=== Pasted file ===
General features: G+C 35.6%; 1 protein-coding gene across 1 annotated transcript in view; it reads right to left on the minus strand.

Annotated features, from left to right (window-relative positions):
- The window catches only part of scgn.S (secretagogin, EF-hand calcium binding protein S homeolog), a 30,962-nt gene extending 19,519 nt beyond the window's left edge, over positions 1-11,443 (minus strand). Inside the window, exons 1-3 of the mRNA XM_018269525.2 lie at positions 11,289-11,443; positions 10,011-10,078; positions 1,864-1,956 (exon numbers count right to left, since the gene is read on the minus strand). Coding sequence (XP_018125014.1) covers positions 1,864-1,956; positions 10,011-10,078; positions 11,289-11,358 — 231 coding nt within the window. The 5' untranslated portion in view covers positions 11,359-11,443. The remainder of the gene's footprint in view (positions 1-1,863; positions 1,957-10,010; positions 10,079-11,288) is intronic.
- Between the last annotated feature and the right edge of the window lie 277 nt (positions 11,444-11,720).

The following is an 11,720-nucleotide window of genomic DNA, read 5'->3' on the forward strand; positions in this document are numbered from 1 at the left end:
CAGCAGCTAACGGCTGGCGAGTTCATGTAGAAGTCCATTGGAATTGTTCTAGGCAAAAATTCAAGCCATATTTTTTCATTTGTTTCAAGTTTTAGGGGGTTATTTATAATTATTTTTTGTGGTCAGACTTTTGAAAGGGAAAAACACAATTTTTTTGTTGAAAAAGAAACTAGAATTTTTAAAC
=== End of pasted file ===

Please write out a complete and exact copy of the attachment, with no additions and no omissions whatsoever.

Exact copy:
General features: G+C 35.6%; 1 protein-coding gene across 1 annotated transcript in view; it reads right to left on the minus strand.

Annotated features, from left to right (window-relative positions):
- The window catches only part of scgn.S (secretagogin, EF-hand calcium binding protein S homeolog), a 30,962-nt gene extending 19,519 nt beyond the window's left edge, over positions 1-11,443 (minus strand). Inside the window, exons 1-3 of the mRNA XM_018269525.2 lie at positions 11,289-11,443; positions 10,011-10,078; positions 1,864-1,956 (exon numbers count right to left, since the gene is read on the minus strand). Coding sequence (XP_018125014.1) covers positions 1,864-1,956; positions 10,011-10,078; positions 11,289-11,358 — 231 coding nt within the window. The 5' untranslated portion in view covers positions 11,359-11,443. The remainder of the gene's footprint in view (positions 1-1,863; positions 1,957-10,010; positions 10,079-11,288) is intronic.
- Between the last annotated feature and the right edge of the window lie 277 nt (positions 11,444-11,720).

The following is an 11,720-nucleotide window of genomic DNA, read 5'->3' on the forward strand; positions in this document are numbered from 1 at the left end:
CAGCAGCTAACGGCTGGCGAGTTCATGTAGAAGTCCATTGGAATTGTTCTAGGCAAAAATTCAAGCCATATTTTTTCATTTGTTTCAAGTTTTAGGGGGTTATTTATAATTATTTTTTGTGGTCAGACTTTTGAAAGGGAAAAACACAATTTTTTTGTTGAAAAAGAAACTAGAATTTTTAAAC